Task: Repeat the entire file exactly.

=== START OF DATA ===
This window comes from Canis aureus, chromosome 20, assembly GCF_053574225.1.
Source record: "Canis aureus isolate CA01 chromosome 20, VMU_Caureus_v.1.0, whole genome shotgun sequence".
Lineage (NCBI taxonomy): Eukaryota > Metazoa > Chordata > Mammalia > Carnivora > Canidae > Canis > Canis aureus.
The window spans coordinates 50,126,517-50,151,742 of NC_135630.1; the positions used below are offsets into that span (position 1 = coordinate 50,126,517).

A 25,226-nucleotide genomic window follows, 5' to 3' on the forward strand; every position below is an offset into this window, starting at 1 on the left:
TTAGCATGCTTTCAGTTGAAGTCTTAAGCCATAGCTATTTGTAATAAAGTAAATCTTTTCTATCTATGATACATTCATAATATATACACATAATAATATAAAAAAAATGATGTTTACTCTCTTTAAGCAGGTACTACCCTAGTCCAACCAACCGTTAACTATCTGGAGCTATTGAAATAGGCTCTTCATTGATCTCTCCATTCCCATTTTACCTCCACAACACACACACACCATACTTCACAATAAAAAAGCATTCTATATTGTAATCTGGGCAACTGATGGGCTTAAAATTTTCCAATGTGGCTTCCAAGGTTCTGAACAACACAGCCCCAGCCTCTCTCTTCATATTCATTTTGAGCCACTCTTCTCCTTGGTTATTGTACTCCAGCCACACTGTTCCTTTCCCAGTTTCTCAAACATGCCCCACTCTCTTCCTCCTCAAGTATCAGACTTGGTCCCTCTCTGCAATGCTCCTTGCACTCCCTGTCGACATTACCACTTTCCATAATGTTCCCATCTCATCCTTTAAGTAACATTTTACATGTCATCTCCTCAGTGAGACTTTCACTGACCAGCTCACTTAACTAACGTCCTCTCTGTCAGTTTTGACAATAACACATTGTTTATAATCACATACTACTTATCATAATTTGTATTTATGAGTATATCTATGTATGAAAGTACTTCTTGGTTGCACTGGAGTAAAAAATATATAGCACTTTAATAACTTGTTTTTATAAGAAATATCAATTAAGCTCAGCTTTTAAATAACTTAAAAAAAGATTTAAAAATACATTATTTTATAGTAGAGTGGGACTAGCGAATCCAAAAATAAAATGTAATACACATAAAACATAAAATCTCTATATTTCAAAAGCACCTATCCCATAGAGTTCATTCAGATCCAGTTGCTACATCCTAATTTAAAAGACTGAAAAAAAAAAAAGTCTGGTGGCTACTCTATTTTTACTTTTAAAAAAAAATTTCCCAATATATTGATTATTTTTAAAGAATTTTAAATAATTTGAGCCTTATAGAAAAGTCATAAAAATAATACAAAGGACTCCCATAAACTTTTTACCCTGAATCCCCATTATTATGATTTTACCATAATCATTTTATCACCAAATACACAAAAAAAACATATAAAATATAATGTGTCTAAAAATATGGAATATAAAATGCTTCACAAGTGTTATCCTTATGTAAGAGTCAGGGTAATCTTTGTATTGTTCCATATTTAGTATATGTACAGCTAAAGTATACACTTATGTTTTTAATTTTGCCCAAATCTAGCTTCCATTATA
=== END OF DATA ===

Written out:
This window comes from Canis aureus, chromosome 20, assembly GCF_053574225.1.
Source record: "Canis aureus isolate CA01 chromosome 20, VMU_Caureus_v.1.0, whole genome shotgun sequence".
Lineage (NCBI taxonomy): Eukaryota > Metazoa > Chordata > Mammalia > Carnivora > Canidae > Canis > Canis aureus.
The window spans coordinates 50,126,517-50,151,742 of NC_135630.1; the positions used below are offsets into that span (position 1 = coordinate 50,126,517).

A 25,226-nucleotide genomic window follows, 5' to 3' on the forward strand; every position below is an offset into this window, starting at 1 on the left:
TTAGCATGCTTTCAGTTGAAGTCTTAAGCCATAGCTATTTGTAATAAAGTAAATCTTTTCTATCTATGATACATTCATAATATATACACATAATAATATAAAAAAAATGATGTTTACTCTCTTTAAGCAGGTACTACCCTAGTCCAACCAACCGTTAACTATCTGGAGCTATTGAAATAGGCTCTTCATTGATCTCTCCATTCCCATTTTACCTCCACAACACACACACACCATACTTCACAATAAAAAAGCATTCTATATTGTAATCTGGGCAACTGATGGGCTTAAAATTTTCCAATGTGGCTTCCAAGGTTCTGAACAACACAGCCCCAGCCTCTCTCTTCATATTCATTTTGAGCCACTCTTCTCCTTGGTTATTGTACTCCAGCCACACTGTTCCTTTCCCAGTTTCTCAAACATGCCCCACTCTCTTCCTCCTCAAGTATCAGACTTGGTCCCTCTCTGCAATGCTCCTTGCACTCCCTGTCGACATTACCACTTTCCATAATGTTCCCATCTCATCCTTTAAGTAACATTTTACATGTCATCTCCTCAGTGAGACTTTCACTGACCAGCTCACTTAACTAACGTCCTCTCTGTCAGTTTTGACAATAACACATTGTTTATAATCACATACTACTTATCATAATTTGTATTTATGAGTATATCTATGTATGAAAGTACTTCTTGGTTGCACTGGAGTAAAAAATATATAGCACTTTAATAACTTGTTTTTATAAGAAATATCAATTAAGCTCAGCTTTTAAATAACTTAAAAAAAGATTTAAAAATACATTATTTTATAGTAGAGTGGGACTAGCGAATCCAAAAATAAAATGTAATACACATAAAACATAAAATCTCTATATTTCAAAAGCACCTATCCCATAGAGTTCATTCAGATCCAGTTGCTACATCCTAATTTAAAAGACTGAAAAAAAAAAAAGTCTGGTGGCTACTCTATTTTTACTTTTAAAAAAAAATTTCCCAATATATTGATTATTTTTAAAGAATTTTAAATAATTTGAGCCTTATAGAAAAGTCATAAAAATAATACAAAGGACTCCCATAAACTTTTTACCCTGAATCCCCATTATTATGATTTTACCATAATCATTTTATCACCAAATACACAAAAAAAACATATAAAATATAATGTGTCTAAAAATATGGAATATAAAATGCTTCACAAGTGTTATCCTTATGTAAGAGTCAGGGTAATCTTTGTATTGTTCCATATTTAGTATATGTACAGCTAAAGTATACACTTATGTTTTTAATTTTGCCCAAATCTAGCTTCCATTATA